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DSLR vs Point and shoot

Started Jan 27, 2012 | Discussions thread
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adam7875
New MemberPosts: 1
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Re: DSLR vs Point and shoot
In reply to Bjorn_L, 7 months ago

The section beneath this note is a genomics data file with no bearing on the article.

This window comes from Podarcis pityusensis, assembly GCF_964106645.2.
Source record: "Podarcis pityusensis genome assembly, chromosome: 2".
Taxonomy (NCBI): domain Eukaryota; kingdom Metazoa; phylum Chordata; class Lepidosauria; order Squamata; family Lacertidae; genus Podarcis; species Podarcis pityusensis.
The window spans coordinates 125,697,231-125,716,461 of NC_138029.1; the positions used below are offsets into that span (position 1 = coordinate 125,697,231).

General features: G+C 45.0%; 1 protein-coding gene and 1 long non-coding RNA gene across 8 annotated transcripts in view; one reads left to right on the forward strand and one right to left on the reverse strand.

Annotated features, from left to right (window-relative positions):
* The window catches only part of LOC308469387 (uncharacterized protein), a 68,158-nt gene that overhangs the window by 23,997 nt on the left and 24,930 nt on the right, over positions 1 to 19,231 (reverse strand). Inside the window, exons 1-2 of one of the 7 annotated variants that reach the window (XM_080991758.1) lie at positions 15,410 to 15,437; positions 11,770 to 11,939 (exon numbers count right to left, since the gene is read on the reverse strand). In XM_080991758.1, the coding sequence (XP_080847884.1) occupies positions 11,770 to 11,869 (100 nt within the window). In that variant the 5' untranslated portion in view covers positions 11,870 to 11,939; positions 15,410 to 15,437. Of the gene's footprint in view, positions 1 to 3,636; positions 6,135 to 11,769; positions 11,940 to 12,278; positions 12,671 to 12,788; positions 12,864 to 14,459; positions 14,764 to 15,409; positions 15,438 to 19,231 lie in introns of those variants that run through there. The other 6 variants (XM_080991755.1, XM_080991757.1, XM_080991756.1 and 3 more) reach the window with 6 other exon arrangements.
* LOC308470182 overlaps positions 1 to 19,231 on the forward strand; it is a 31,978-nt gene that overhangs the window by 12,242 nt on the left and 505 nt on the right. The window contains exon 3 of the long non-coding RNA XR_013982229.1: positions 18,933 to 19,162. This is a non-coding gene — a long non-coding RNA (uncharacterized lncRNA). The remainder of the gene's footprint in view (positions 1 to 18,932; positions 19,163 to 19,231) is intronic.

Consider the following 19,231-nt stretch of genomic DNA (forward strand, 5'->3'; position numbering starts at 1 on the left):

The guy writing in has a point. He's getting a little ridiculed here for being a newbie. I'm not a newbie... And I still have to carry my Nikon coolpix in my pocket everywhere I go if I think I might want to zoom in on something. I registered to the forum just to reply to this because I'm having the same issue. I have a canon eos with over thirty thousand shutter clicks. And I had a DSL before that. And before that I had a 35 mm canon my parents gave me that was from the 1970s. I've used every style of camera I've ever cared to try. I've made prints, displayed, and shared digitally. The other day a seal was on the beach. I pulled out the eos. I made some ok images. The seal only took up a small part of the frame. I pulled out the coolpix and zoomed in on the seal until it filled the frame. It yawned. I pushed the shutter button. At home later it was obvious that the small point and shoot had excellent color saturation, exposure, and clarity. I could not digitally crop the image from the EOS and get an equally good picture as is being claimed here. Also I don't have the time or inclination to start doing mathematical equations when out shooting in order to justify my choice of gear. I don't feel like carrying around a lens three feet long just in case a subject appears that I might want to shoot that happens to be farther away from where happen to be standing then, say, oh,...lighted table two feet from my tripod. The image quality from today's point and shoots is on par with the image quality of an SLR in any candid shooting situation, especially outdoors. Unless design engineers can figure out how to get some zoom (yes I said zoom...thats what its called when you look through the viewfinder and barely see your tiny subject...then do some motion w your hands either turning a ring or pushing a lever...and suddenly the subject fills your viewfinder and frame in full optic view. With no sensor crop. So the full megapixel rating of the sensor is brought to bear on a focused large image. That's what point and shoots can do. If engineers can't figure out how to make an slr lens do that without being three feet long or worse yet costing thousands when point and shoits are under two hundred...im sorry but the slrs are going to only be seen on school picture day. Thanks for the discussion. No need to respond. -Adam

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